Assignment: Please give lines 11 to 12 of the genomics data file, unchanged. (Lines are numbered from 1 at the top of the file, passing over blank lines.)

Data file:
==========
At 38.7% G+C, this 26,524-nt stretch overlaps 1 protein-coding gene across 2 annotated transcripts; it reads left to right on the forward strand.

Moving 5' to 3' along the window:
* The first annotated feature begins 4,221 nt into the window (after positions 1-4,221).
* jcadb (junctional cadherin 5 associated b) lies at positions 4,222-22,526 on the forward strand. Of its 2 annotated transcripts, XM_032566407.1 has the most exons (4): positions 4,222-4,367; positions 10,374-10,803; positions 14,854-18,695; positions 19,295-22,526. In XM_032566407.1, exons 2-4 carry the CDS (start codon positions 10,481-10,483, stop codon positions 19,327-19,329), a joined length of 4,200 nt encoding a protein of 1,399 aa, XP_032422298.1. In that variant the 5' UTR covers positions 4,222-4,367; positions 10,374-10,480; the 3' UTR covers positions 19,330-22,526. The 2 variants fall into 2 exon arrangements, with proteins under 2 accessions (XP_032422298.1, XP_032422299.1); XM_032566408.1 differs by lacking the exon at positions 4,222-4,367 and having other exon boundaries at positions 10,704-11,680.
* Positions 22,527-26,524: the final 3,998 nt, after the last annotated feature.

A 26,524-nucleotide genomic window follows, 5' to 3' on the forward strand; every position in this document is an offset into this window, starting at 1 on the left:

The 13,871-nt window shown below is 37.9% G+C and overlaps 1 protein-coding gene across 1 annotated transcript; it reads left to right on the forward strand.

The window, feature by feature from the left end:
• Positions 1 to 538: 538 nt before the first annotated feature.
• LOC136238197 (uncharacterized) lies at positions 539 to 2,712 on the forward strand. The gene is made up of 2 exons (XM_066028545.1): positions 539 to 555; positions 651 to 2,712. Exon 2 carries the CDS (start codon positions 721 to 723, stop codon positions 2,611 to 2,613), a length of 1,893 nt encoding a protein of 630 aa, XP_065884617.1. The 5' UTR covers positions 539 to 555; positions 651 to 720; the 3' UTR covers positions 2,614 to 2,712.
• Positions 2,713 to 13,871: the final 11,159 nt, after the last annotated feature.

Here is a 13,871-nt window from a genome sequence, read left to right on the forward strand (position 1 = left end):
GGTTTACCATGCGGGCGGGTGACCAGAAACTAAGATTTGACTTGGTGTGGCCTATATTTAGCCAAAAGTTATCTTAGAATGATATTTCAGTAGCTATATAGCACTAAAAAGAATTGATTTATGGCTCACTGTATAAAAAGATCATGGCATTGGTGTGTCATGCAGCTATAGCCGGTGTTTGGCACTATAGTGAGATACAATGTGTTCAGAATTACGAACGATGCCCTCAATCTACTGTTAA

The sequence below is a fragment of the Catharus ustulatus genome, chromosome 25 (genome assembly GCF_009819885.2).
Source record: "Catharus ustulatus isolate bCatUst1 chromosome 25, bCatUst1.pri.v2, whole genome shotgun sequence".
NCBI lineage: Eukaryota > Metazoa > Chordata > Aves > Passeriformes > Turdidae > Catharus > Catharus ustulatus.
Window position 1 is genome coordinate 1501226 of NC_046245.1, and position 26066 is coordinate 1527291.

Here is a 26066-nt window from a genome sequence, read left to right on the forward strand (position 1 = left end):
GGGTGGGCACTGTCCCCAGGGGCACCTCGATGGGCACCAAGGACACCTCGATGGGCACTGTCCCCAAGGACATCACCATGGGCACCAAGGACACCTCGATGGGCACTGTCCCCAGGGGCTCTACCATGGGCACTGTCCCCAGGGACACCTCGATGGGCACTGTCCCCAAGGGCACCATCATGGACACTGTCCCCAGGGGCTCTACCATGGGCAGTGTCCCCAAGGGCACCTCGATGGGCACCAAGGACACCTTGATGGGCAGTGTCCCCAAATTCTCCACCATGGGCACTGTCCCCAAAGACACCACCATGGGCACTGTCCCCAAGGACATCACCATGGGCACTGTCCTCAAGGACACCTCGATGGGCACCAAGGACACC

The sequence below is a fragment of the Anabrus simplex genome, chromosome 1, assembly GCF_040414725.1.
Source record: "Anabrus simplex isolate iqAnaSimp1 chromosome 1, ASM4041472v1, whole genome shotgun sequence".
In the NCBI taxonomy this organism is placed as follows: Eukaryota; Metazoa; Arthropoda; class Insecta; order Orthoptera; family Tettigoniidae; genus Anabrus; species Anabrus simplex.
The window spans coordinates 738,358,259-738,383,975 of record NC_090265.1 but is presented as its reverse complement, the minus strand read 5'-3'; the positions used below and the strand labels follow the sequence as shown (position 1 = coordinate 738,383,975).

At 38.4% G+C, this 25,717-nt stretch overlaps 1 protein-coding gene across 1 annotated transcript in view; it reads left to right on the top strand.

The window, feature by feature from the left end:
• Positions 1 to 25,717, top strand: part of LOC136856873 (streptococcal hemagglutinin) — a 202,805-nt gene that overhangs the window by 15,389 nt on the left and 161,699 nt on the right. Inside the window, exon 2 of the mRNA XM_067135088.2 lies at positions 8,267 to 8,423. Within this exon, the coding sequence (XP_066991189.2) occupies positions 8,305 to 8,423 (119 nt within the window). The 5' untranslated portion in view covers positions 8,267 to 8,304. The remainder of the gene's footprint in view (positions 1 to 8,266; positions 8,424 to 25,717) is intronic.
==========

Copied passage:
• Positions 2,713 to 13,871: the final 11,159 nt, after the last annotated feature.

Here is a 13,871-nt window from a genome sequence, read left to right on the forward strand (position 1 = left end):